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Ash Grove (Queen City) Area

Building at (Queen City) Ash Grove Area unknown date probably 1800s

No one knows why the site, known as Schwer, was called Queen City. Possibly it was one of the "paper towns" platted by land speculators. In the 1884  Iroquois County Atlas, it is Queen City. When a post office was established there in 1887, it is listed as Schwer.

Federal land sales began in the 1830's, following the treaties with the Potawatomi, who were driven west to reservations in Iowa.

In 1850, a bill was passed which gave the railroads each even numbered section of land for six miles either side of the lines. However, some land within the granted sections had been sold. To remedy this, they were allowed to choose equivalent land between six and fifteen miles either side of the right of way. The railroads began actively promoting the sale of the land grants, sending land agents to the eastern states and Europe. Speculators and settlers were attracted to the area.

In the early 1870's, many German settlers came to Ash Grove Township. Those who settled here, had almost all come to Illinois in the 1850s from East Friesland, the district of Aurich in Hanover. They brought with them their Lutheran faith, Low German language and customs, even the wooden shoe.

About 1872, a one room, district school was built at Queen City,. John Schwer, who came from Chicago in 1876, built a general store and the first dwelling in Queen City. Theodore Schuen, a wagon and carriage maker, came in 1877. He also did woodworking. Some still have furniture he made. Frank Krueger was the blacksmith. There was also a shoemaker.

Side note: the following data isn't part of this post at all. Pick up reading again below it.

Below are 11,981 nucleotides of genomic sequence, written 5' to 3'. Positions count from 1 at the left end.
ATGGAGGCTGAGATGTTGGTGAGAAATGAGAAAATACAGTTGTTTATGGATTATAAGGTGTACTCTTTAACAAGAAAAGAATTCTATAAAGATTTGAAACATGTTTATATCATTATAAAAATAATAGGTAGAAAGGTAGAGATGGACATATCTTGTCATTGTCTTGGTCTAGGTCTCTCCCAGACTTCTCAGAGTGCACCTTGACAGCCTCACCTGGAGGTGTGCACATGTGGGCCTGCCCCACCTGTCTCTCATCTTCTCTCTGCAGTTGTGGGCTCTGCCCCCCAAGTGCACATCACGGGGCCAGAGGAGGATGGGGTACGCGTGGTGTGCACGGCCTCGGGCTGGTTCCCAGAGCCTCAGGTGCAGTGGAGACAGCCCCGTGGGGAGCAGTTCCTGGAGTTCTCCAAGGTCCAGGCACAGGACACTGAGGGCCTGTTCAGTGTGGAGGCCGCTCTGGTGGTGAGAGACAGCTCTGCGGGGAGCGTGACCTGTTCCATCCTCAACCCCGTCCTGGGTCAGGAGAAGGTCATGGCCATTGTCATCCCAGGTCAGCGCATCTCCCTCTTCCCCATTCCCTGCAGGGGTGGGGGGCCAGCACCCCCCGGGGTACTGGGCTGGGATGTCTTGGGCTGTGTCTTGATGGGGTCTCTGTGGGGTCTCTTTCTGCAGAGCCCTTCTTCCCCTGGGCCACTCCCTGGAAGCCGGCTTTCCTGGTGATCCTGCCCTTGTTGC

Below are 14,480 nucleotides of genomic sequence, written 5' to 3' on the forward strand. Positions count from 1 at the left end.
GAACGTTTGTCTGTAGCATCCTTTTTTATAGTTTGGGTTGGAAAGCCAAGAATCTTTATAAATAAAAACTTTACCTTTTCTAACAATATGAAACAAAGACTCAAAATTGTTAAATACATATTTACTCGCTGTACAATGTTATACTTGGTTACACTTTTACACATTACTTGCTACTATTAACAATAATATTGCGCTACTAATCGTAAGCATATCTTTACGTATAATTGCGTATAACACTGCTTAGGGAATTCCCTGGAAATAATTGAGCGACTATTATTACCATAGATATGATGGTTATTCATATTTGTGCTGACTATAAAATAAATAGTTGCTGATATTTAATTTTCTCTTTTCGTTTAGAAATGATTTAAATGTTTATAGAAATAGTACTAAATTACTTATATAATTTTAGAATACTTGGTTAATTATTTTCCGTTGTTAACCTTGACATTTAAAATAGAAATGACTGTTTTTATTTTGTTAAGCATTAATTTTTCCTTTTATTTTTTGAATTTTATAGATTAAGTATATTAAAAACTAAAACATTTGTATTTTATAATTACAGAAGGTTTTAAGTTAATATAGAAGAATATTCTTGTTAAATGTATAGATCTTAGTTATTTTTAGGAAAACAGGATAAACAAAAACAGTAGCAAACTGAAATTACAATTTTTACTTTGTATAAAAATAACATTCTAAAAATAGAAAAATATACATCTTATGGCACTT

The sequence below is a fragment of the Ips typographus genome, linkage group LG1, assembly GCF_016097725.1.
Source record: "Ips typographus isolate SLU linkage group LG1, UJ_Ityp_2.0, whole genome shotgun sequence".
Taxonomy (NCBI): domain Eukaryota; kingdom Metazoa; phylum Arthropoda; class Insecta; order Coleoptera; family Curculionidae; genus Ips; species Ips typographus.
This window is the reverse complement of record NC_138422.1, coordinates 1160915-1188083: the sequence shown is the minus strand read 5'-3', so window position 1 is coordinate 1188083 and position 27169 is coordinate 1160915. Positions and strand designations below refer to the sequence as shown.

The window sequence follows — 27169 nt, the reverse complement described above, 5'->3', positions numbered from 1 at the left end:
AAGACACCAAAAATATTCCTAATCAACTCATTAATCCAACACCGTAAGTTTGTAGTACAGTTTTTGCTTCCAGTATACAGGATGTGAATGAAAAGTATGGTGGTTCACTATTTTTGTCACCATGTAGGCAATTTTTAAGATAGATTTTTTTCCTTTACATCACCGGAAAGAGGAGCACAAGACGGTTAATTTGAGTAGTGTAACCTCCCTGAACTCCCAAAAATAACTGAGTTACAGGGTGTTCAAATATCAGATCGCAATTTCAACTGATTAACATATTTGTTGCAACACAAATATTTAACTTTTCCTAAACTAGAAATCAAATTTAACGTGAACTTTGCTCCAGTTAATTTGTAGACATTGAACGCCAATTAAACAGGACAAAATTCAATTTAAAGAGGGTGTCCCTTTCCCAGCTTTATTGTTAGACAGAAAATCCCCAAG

The Lutherans erected a church in 1880, a parsonage and a school. The first burial in their cemetery was John Duis in 1876.

In the 1890s, Henry Schroeder purchased the Schwer general store. It was closed in 1902 and the building was moved to his farm, now owned by John J. Van Hoveln, where it still stands. Today all that remains at Schwer are a few houses, a church and parsonage that have replaced the old.

The wet prairies were converted to usable farm land through the work of drainage districts and tiling, which became extensive in the early 1880s. Telephones were installed. A concrete road was laid in 1929. Electricity come in 1937.

Although much has changed over the years, you will still find many descendants of the early settlers living in the neighborhood, tilling the same soil.

Some of the farms in the Schwer area that have been owned or farmed by the same family for over a hundred years are:

John Clifton - John Clifton, Robert Clifton

W. Clifton - Robert Gillfillan

R. Clifton - Gladys Geuss

Fr. Van Hoveln - Harm Van Hoveln, David Van Hoveln

John Wienrank - Margaret Buhr

Harbert Duis - John Duis

H.A. Smith - Evelyn Heeren, Leroy Rothfuss

J. Caveney - Logan LeSage, Eula Rogers

Edward Stimpson - Leslie Stimpson, Clyde Stimpson, Wayne Stimpson

H. Schmidt - Henry Schmidt

John Eilts - Hilda Johnson

H. Rehborg - Mary Rehborg, Norbert Lueke

F. Van Hoveln (96 years) - Harold Van Hoveln

C. Rapp (98 years) - Edmund Rapp

H. Janssen (98 years) - Marie Schaumburg

Note: A plat showing the location of the business in the village of Schwer circa late 1800s, drawn by Don L. Long of Milford, Ill. from information obtained through interviews with Mrs. Betty Renkin, Danforth and Mr. J.J. Lucht, Kankakee, Illinois.

(from the Milford and Vicinity Sesquicentennial Souvenir Book 1830-1980 page 163)

Schwer News January 6, 1915 in The Milford Herald

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